I started college in 2006 when student loans were easy to get and a college degree was encouraged, if not forced, upon every moderately academically successful student. I can remember my high school counselors telling us in assemblies that the best path to a career was a college degree, that loans were easy to pay back because you would find work with that degree, and that it was really the only way to be successful outside of unskilled labor.
I, like a lot of other millennials, took out student loans to pay for college. My parents are working class and between feeding and clothing three children, didn’t really have time to save money for education. My older sister graduated college in 2001 and even with her first job at Starbucks was able to make reasonable loan payments. College was cheaper, scholarships were more plentiful and interest rates were relatively reasonable. My parents and I had no reason to believe that I wouldn’t be able to get a job post grad and pay them off.
In fact, schools often encouraged students to take more money out than necessary in order to have money to, “live on.” My parents were unable to give me money for food, laundry and textbooks, so until I found my first job my freshman year, I lived off of a little extra student loan money. Of course, over four years, this added up to a lot of money. But unfortunately, no one warned me otherwise.
To help me survive, I got a job at the local mall which I worked for two school years, and at an office for the last two years of my schooling. It wasn’t much, but I was able to at least afford to eat and pay for my textbooks and eventually, a car. I was proud of the hard work I was doing, but had hoped that my degree would help me get more rewarding jobs post graduation.
Then 2008 happened.
I remember being midway through my junior year of college when the economy began tanking. At that point, it was still unclear exactly what was going to happen to jobs in the country, and with just a year and a half left of school, it didn’t make sense to drop out and start working. My classmates and I did begin to worry as we heard of people’s parents losing their jobs. My father was one of them, and went from making a good living to barely scraping by at a new job. Suddenly my bright future was turning bleak.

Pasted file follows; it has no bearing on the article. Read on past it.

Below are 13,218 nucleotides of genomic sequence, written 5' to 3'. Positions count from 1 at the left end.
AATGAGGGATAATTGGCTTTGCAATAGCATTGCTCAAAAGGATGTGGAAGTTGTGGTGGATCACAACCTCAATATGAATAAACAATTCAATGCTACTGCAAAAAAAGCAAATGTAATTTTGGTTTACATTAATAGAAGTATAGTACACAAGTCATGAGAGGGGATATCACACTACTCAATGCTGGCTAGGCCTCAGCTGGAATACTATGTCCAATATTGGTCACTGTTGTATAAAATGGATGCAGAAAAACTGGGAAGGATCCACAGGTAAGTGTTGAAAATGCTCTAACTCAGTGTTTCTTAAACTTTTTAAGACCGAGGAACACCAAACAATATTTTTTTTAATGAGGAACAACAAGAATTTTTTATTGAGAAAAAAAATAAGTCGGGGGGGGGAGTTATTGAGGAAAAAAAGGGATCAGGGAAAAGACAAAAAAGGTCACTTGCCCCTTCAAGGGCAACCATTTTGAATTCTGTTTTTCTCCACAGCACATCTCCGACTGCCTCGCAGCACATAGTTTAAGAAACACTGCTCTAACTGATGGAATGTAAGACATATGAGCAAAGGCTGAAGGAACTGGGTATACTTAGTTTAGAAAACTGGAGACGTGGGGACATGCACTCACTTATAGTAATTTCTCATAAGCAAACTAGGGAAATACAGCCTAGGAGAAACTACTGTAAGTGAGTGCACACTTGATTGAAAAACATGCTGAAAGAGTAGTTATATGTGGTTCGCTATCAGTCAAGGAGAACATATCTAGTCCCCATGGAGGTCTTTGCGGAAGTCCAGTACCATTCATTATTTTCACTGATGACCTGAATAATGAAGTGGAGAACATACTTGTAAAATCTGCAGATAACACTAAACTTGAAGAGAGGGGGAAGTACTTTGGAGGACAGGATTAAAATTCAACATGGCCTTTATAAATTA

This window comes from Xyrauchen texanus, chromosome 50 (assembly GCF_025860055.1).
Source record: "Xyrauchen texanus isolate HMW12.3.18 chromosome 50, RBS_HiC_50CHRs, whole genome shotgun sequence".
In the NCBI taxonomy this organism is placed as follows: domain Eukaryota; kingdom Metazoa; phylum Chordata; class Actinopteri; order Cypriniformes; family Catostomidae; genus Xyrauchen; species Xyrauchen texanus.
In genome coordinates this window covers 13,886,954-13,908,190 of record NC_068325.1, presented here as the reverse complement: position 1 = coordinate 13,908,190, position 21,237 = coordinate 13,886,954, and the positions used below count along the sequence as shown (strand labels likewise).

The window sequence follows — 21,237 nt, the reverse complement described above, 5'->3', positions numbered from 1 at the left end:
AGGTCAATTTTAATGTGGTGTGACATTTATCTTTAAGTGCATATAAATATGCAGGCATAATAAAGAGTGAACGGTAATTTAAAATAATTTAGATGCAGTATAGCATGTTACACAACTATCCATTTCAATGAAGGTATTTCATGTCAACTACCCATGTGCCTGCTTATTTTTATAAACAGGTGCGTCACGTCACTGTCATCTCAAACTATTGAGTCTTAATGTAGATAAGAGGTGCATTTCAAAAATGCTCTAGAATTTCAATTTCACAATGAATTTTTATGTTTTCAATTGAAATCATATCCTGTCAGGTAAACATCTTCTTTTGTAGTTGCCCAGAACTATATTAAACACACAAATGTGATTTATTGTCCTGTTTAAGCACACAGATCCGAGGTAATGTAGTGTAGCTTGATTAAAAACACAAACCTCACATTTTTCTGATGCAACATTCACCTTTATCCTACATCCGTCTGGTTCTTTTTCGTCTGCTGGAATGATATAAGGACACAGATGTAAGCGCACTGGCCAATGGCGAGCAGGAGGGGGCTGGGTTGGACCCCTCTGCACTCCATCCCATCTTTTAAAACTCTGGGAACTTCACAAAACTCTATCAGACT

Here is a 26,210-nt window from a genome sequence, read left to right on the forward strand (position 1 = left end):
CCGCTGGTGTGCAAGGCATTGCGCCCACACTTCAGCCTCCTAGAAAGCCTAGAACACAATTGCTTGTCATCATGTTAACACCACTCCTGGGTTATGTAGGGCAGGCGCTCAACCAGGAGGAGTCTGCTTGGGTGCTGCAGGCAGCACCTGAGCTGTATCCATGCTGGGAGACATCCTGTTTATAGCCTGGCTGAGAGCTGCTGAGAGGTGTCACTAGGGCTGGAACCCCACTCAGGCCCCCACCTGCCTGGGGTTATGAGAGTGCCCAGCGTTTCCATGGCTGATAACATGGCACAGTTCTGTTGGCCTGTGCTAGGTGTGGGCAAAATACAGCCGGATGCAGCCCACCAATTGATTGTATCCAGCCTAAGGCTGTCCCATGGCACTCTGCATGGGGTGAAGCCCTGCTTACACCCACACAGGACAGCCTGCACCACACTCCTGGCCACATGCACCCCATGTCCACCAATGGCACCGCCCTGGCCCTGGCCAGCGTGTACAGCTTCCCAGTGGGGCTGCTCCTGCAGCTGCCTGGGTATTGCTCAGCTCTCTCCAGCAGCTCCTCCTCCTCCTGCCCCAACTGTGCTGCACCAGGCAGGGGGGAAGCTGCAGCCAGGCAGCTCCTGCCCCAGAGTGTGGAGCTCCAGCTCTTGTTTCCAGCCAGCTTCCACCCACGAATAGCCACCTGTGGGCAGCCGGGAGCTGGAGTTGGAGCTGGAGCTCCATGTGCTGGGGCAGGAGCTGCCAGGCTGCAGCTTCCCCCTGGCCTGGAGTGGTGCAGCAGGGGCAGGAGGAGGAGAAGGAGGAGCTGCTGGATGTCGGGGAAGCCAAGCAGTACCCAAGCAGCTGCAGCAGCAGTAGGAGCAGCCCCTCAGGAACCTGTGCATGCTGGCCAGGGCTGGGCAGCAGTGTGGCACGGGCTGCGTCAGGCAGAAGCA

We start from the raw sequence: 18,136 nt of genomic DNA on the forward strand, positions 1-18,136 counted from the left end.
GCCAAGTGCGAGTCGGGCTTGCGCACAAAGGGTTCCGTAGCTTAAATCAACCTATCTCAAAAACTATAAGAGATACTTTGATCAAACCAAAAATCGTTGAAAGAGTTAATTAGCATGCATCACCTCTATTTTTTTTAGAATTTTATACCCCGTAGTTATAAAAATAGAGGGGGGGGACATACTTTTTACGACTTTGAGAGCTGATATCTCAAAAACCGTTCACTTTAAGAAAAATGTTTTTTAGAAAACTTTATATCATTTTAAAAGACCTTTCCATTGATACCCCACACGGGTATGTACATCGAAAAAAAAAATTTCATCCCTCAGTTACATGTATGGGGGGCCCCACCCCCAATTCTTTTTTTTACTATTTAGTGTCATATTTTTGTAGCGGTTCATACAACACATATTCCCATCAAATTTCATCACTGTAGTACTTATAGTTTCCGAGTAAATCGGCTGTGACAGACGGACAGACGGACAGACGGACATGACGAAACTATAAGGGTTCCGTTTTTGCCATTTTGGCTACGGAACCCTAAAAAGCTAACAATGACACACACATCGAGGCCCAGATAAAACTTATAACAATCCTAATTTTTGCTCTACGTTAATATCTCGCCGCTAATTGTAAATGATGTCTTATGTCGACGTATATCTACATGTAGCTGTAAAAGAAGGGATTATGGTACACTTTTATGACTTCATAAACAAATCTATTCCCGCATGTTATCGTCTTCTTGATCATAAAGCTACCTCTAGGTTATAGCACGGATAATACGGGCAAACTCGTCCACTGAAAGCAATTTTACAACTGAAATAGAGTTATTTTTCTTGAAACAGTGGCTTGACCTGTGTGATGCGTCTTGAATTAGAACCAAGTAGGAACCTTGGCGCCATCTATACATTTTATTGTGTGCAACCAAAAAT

I graduated in 2010 with my degree and a mountain of debt on my shoulders. Before graduating, I applied to many jobs in my field, attended career fairs and even took my resume to a career center to bulk it up. When I got home, I worked at a grocery store during the summer and took a job as a teaching assistant to make sure I could pay my bills. But it quickly became almost impossible to pay them, even with working five days a week.
Long story short, my first post graduate job ended very quickly as it was a temporary job for a year. I struggled to find work that was permanent, working in retail shops off and on, and eventually having to live with my parents. I now work in retail, still, but can’t pay my loans. I could work three jobs, and be unable to reasonably pay them off and cover basic living expenses. And all the while, I have been struggling to find any sort of work in my career field or any field with actual growth.
In talking to my friends, we’ve all come to the consensus: We were lied to.
We were lied to when we were told we could all get a job when we graduated. I have friends with a variety of degrees, levels of experience, and goals. None of us have been able to find careers that are fulfilling or pay well-from computer program degree holders, accounting degree holders, non-profit management degree holders. We are all struggling to pay off our bills, and we truly want to.
People tend to characterize millennials as lazy, entitled or just not hard working. This is simply not true. We are unable to show that we are hard working. One study recently showed that millennials are the most educated generation, but have the highest rates of unemployment. We no longer dream about owning a home or car, because we know those are impossible dreams for most of us.
We want to use our education. We want to pay off our debt.
We want to work.